Dennis Claessen

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Streptomycetes exhibit a complex morphological differentiation. After a submerged mycelium has been formed, filaments grow into the air to septate into spores. A class of eight hydrophobic secreted proteins, ChpA-H, was shown to be instrumental in the development of Streptomyces coelicolor. Mature forms of ChpD-H are up to 63 amino acids in length, and(More)
The characteristic shape of bacterial cells is mainly determined by the cell wall, the synthesis of which is orchestrated by penicillin-binding proteins (PBPs). Rod-shaped bacteria have two distinct modes of cell wall synthesis, involved in cell elongation and cell division, which are believed to employ different sets of PBPs. A long-held question has been(More)
Streptomycetes form hydrophobic aerial hyphae that eventually septate into hydrophobic spores. Both aerial hyphae and spores possess a typical surface layer called the rodlet layer. We present here evidence that rodlet formation is conserved in the streptomycetes. The formation of the rodlet layer is the result of the interplay between rodlins and chaplins.(More)
Amyloids are filamentous protein structures ∼10 nm wide and 0.1–10 μm long that share a structural motif, the cross-β structure. These fibrils are usually associated with degenerative diseases in mammals. However, recent research has shown that these proteins are also expressed on bacterial and fungal cell surfaces. Microbial amyloids are important in(More)
Although bacteria frequently live as unicellular organisms, many spend at least part of their lives in complex communities, and some have adopted truly multicellular lifestyles and have abandoned unicellular growth. These transitions to multicellularity have occurred independently several times for various ecological reasons, resulting in a broad range of(More)
The filamentous bacteria Streptomyces coelicolor and Streptomyces lividans exhibit a complex life cycle. After a branched submerged mycelium has been established, aerial hyphae are formed that may septate to form chains of spores. The aerial structures possess several surface layers of unknown nature that make them hydrophobic, one of which is the rodlet(More)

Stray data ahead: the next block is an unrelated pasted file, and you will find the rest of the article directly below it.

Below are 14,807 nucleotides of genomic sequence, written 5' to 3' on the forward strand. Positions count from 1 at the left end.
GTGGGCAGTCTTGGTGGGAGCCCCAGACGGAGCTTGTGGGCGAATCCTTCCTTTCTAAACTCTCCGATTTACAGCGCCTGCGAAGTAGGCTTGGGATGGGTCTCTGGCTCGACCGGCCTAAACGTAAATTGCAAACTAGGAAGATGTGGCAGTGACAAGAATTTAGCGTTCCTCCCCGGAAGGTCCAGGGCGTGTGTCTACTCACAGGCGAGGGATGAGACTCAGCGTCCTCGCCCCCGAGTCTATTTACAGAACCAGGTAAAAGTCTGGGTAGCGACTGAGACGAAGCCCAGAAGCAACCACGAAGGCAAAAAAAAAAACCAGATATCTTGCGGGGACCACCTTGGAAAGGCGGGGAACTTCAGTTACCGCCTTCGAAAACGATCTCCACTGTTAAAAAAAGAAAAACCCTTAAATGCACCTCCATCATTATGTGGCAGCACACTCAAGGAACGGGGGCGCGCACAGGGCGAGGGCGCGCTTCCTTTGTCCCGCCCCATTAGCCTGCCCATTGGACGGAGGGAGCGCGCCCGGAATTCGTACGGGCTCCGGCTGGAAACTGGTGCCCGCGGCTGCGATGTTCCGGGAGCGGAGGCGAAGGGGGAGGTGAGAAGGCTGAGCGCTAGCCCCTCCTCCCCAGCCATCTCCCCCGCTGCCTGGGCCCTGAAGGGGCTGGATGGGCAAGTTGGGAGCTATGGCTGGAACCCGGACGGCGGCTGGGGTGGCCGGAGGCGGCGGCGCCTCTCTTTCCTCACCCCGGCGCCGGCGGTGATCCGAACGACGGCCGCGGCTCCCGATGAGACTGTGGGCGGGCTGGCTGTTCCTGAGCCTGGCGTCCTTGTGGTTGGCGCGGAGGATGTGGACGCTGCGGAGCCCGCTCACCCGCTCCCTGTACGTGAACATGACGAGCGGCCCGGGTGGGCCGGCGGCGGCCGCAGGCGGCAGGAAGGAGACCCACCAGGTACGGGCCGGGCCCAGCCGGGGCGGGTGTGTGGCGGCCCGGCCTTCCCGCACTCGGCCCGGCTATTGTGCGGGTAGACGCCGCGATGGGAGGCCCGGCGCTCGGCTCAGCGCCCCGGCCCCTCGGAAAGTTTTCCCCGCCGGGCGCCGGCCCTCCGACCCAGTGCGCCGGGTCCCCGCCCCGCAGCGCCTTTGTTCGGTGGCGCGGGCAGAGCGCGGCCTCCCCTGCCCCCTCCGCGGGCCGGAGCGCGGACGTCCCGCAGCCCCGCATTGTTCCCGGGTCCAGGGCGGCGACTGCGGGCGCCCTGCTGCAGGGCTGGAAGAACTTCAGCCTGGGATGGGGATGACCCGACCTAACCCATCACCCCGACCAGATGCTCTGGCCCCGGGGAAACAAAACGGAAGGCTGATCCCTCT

The chaplin proteins are instrumental in the formation of reproductive aerial structures by the filamentous bacterium Streptomyces coelicolor. They lower the water surface tension thereby enabling aerial growth. In addition, chaplins provide surface hydrophobicity to the aerial hyphae by assembling on the cell surface into an amphipathic layer of amyloid(More)
Streptomyces coelicolor is characterized by a complex life cycle and serves as a model system for bacterial development. After a feeding substrate mycelium has been formed, this filamentous bacterium differentiates by forming aerial hyphae that septate into spores. The bld cascade regulates initiation of aerial growth, whereas the whi genes control spore(More)
Chaplins are small, secreted proteins of streptomycetes that play instrumental roles in the formation of aerial hyphae and attachment of hyphae to surfaces. Here we show that the purified proteins self-assemble at a water/air interface into an asymmetric and amphipathic protein membrane that has an amyloid nature. Cryo-tomography reveals that the(More)
Morphogenesis in streptomycetes is characterized by the formation of aerial hyphae that emerge from the substrate mycelium. Despite many years of study, a detailed picture of the events that occur during the transition from substrate to aerial mycelium has yet to be defined. In this paper, it was shown that a specific cell death event takes place during(More)